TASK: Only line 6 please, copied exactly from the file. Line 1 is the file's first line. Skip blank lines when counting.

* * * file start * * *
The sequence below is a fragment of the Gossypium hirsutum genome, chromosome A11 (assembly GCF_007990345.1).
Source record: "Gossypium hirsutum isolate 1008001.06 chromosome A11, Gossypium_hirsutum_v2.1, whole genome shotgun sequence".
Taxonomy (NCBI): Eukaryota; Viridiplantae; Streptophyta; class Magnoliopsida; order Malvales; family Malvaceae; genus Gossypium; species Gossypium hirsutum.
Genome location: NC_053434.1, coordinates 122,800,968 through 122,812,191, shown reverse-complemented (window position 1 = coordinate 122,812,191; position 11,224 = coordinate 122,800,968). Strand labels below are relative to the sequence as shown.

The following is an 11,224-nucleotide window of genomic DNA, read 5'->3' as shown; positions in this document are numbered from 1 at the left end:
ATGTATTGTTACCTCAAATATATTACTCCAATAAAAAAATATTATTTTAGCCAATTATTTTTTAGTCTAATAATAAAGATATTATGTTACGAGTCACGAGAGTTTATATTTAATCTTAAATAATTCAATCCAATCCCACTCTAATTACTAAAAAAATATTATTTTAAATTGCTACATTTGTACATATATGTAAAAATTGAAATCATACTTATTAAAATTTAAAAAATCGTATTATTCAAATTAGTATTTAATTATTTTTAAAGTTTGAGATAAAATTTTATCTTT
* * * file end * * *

ATGTATTGTTACCTCAAATATATTACTCCAATAAAAAAATATTATTTTAGCCAATTATTTTTTAGTCTAATAATAAAGATATTATGTTACGAGTCACGAGAGTTTATATTTAATCTTAAATAATTCAATCCAATCCCACTCTAATTACTAAAAAAATATTATTTTAAATTGCTACATTTGTACATATATGTAAAAATTGAAATCATACTTATTAAAATTTAAAAAATCGTATTATTCAAATTAGTATTTAATTATTTTTAAAGTTTGAGATAAAATTTTATCTTT